A complicated tool. The replicate tool ensures that its operation will always be performed upon the currently selected slice (not the necessarily the clicked slice). Left clicking a slice will copy its contents to the selected slice. Right clicking a slice make the selected slice a replica of the clicked slice. A replicant slice will not consume anymore flash (except for its directory entry) and will display as the original does. This has implications when Mutable Bgs are part of a replica relationship - they will share the same index and will thus need to be managed specially in your game code or avoided.
To unlink a replicant from its replica parent simply select this tool and click on the replicant slice. You will notice a slice's replica relationship status in its information bar.
The Lock Slice Ordering tool will prevent LePlatz from ordering Outer Bgs that are inserted or dropped into the slice. LePlatz will ordinarily order slices from left to right for collision detection optimizations; this option will suppress that behaviour. Unlocking will resume normal ordering without altering the established order.
An example where this is useful is in the B.C. Dash demo. MUT_BOMB_TARGET bgs had to come immediately after MUT_BOMB bgs, but if the bomb target was leftmost, a lock had to be performed before drawing the combination, followed by an unlock. You will notice a slice's lock status in its information bar.
This tool will parse your world for consistency and validity before writing out the world data to your Platz Path. This file is then ready for inclusion in your game code.
You can build your hex file from within LePlatz if you have set the path/command appropriately. The Make Output pane of the Utilities Dock Widget will display the result of the build.
Once your hex is built, you can invoke the emulator from within LePlatz with this tool (provided that path is set). The Emulator Output pane of the Utilities Dock Widget will display the emulator's output provided the stream is flushed intermittently.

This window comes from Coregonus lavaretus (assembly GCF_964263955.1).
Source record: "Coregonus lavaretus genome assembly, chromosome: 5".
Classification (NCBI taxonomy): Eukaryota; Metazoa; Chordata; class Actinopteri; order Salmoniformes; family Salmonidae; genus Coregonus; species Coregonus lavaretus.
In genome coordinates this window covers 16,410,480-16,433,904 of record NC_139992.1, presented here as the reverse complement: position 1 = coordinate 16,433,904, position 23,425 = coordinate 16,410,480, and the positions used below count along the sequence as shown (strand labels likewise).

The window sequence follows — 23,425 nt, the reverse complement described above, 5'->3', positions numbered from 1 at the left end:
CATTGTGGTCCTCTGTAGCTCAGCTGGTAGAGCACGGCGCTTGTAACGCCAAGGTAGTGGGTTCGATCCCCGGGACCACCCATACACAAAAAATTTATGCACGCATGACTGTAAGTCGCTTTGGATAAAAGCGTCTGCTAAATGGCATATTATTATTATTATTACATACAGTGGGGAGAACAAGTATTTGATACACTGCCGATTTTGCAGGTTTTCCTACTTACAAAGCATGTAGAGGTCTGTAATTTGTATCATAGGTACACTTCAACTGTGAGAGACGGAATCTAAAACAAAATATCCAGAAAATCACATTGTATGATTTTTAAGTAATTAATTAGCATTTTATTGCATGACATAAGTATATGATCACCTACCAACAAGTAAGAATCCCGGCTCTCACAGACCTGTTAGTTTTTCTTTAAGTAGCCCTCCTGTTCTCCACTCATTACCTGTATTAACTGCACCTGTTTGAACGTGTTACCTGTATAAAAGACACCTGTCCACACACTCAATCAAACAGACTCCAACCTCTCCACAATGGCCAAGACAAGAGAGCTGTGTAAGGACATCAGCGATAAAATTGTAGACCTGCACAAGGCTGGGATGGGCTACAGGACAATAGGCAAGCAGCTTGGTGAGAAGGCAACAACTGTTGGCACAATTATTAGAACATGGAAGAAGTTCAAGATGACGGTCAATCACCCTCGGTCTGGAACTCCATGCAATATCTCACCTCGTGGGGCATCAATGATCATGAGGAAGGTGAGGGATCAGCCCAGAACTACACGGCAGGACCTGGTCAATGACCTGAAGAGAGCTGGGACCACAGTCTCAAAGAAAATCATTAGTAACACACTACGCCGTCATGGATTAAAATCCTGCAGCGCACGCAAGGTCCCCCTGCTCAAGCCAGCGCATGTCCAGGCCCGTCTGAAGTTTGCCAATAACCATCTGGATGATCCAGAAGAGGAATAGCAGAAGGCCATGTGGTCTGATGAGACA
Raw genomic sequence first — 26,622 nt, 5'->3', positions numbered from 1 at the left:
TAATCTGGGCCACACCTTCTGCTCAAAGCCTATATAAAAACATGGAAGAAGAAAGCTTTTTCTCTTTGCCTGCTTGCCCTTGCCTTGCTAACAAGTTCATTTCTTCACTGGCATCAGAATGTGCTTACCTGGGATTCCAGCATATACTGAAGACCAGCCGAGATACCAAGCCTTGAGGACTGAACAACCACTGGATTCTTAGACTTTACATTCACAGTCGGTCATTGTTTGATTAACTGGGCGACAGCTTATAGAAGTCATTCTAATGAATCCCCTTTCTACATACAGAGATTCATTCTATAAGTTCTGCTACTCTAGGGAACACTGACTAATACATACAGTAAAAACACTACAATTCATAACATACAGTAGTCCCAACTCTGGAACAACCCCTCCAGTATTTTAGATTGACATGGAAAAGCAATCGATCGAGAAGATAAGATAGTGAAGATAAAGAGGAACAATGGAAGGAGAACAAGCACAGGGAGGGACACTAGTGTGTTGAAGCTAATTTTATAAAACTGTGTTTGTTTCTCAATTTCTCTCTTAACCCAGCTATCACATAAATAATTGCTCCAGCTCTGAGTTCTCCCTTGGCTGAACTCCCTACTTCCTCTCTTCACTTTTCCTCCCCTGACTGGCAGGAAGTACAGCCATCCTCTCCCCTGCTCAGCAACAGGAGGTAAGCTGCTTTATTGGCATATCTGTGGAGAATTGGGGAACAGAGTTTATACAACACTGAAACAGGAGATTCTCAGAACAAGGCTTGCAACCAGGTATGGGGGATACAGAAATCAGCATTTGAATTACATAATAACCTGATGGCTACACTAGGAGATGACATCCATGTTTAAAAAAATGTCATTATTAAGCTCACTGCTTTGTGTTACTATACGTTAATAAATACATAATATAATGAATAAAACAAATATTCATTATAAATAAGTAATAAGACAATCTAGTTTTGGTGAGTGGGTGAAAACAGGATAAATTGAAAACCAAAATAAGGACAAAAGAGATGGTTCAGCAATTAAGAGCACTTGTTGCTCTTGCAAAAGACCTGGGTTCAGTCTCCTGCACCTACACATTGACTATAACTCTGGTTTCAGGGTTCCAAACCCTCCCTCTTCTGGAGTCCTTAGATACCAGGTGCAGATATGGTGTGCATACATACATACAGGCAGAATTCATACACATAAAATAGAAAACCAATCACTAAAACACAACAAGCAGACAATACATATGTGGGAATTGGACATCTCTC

This is the delimiter tile used by LePlatz to parse provided art resources. Note that tiles are not parsed in this manner as they can be effectively placed in a square grid.
Maps and animations provided to LePlatz should be placed on a separate line. Any spare room should be filled with the LePlatz delimiter tile. Showing the first frame of the animation is sufficient (or whatever frame you used for your slice images). The order of the maps and animations in the images should match that of their corresponding code tables. If in doubt, see the B.C. Dash example project that is distributed with LePlatz.
- LePlatz will order your slices alphanumerically by their filename. Preceding their names with a double/triple digit number makes it easy to conform to this requirement.
- Specifying paths relative to your project file will allow you to move and distribute your project more easily.
- If your paths are set at a local level, you may need to run LePlatz from a terminal in order to invoke the make tool.
- You can refine the LePlatz "Snap to Grid" feature via the menu Edit->Snap to...
- Deleting the LePlatzSettings.xml that LePlatz creates in its directory will reset window positioning/layout as well as emulator and make paths and recent project listings.
- Empty Bg items (those with area equal to zero) are not accepted by LePlatz. You can use this restriction to easily cancel an item that you have mistakenly begun to draw.